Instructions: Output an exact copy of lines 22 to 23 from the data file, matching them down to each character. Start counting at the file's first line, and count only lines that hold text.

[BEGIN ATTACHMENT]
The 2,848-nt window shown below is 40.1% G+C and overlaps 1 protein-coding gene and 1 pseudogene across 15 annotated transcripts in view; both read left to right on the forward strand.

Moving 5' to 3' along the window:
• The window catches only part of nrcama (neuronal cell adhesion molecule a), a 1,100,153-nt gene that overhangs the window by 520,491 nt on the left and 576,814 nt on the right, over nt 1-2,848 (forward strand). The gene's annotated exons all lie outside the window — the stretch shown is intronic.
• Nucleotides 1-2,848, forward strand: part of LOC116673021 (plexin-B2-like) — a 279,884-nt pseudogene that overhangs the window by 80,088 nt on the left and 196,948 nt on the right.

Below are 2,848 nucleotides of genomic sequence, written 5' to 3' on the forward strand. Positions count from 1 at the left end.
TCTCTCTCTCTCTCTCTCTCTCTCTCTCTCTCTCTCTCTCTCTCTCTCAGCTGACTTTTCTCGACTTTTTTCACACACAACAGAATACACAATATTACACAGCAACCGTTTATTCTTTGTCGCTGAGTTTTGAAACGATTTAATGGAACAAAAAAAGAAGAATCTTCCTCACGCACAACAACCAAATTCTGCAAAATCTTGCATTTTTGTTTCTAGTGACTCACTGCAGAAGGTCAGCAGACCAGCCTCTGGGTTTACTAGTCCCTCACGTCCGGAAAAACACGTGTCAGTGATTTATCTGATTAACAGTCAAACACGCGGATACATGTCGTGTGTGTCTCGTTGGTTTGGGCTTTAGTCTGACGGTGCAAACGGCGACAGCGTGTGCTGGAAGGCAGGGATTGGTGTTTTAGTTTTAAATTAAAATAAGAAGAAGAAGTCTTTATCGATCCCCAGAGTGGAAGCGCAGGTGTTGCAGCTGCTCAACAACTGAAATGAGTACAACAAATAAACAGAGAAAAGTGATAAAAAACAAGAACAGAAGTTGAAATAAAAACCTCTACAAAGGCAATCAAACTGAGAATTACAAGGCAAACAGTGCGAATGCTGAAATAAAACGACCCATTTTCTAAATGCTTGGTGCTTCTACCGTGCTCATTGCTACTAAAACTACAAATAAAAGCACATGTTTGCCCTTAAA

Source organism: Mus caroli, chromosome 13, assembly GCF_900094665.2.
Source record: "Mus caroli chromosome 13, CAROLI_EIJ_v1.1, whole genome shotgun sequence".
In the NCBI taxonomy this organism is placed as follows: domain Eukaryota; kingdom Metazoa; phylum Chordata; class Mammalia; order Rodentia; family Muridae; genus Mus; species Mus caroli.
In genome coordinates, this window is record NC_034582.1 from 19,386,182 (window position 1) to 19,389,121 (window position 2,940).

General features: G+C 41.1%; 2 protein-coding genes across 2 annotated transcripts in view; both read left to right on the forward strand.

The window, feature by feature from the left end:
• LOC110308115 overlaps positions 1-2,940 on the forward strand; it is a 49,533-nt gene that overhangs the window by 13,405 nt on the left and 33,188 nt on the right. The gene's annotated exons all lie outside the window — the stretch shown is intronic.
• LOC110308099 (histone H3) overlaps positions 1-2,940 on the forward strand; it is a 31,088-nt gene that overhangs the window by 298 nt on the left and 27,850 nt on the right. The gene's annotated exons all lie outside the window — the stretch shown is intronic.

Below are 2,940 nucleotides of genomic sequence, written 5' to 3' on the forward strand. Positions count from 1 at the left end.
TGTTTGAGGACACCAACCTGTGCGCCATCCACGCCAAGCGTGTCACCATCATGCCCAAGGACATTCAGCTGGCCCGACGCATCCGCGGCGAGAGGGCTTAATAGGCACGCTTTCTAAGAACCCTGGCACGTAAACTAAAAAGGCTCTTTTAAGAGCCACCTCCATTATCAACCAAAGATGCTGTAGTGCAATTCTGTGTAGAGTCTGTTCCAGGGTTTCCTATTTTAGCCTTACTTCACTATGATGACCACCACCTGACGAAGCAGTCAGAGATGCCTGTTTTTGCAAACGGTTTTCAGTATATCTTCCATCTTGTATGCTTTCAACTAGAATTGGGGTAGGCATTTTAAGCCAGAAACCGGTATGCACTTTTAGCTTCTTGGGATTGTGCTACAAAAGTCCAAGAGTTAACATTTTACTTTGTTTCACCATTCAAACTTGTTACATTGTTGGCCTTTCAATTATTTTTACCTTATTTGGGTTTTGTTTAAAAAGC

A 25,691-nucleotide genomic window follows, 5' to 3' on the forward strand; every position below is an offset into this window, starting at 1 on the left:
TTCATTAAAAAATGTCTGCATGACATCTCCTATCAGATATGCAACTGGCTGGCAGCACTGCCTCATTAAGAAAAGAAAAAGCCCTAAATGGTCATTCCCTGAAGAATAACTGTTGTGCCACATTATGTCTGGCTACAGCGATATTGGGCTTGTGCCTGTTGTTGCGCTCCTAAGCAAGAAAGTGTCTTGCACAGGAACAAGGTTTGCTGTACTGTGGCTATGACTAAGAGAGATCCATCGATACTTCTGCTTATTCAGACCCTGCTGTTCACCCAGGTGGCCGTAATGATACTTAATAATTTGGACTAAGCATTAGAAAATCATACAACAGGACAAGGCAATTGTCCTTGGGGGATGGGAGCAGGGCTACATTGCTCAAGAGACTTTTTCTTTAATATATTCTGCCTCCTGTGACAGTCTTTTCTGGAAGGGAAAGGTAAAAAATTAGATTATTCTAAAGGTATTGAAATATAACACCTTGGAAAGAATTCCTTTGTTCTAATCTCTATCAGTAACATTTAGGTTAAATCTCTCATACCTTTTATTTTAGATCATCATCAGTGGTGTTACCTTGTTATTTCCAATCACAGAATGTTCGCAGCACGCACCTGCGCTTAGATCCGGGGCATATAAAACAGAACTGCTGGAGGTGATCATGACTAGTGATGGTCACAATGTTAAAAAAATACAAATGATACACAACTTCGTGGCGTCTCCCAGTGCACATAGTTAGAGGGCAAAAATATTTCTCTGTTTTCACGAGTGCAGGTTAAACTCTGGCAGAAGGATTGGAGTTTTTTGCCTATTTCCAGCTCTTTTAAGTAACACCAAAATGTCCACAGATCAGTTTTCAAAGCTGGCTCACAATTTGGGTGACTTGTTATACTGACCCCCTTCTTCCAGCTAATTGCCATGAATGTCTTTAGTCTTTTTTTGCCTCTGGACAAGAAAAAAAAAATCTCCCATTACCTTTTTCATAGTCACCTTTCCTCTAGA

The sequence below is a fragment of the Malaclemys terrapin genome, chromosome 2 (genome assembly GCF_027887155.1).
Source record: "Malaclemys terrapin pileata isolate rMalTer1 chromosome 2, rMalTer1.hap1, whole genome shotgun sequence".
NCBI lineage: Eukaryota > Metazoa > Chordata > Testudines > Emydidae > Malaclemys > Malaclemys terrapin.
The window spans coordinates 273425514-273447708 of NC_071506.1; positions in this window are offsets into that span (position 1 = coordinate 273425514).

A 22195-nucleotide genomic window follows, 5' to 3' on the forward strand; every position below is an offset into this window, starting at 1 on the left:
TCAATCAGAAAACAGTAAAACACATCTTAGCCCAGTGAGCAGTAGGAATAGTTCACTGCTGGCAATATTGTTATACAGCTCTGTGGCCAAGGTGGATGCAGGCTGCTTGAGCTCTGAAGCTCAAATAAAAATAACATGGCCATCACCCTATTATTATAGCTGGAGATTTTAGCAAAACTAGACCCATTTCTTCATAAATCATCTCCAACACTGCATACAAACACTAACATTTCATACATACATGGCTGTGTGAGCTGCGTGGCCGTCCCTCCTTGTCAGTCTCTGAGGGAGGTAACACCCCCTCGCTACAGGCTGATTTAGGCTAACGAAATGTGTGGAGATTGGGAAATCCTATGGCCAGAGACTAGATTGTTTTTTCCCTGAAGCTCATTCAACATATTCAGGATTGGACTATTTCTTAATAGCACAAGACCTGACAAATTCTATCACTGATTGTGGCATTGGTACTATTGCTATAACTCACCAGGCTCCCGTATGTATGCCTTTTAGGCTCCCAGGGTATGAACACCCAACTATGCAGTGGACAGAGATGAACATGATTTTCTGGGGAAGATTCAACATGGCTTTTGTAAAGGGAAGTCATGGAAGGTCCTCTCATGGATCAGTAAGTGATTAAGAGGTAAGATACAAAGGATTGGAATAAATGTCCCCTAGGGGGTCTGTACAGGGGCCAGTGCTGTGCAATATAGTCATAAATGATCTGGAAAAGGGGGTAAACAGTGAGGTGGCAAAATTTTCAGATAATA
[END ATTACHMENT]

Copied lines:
The window spans coordinates 273425514-273447708 of NC_071506.1; positions in this window are offsets into that span (position 1 = coordinate 273425514).

A 22195-nucleotide genomic window follows, 5' to 3' on the forward strand; every position below is an offset into this window, starting at 1 on the left: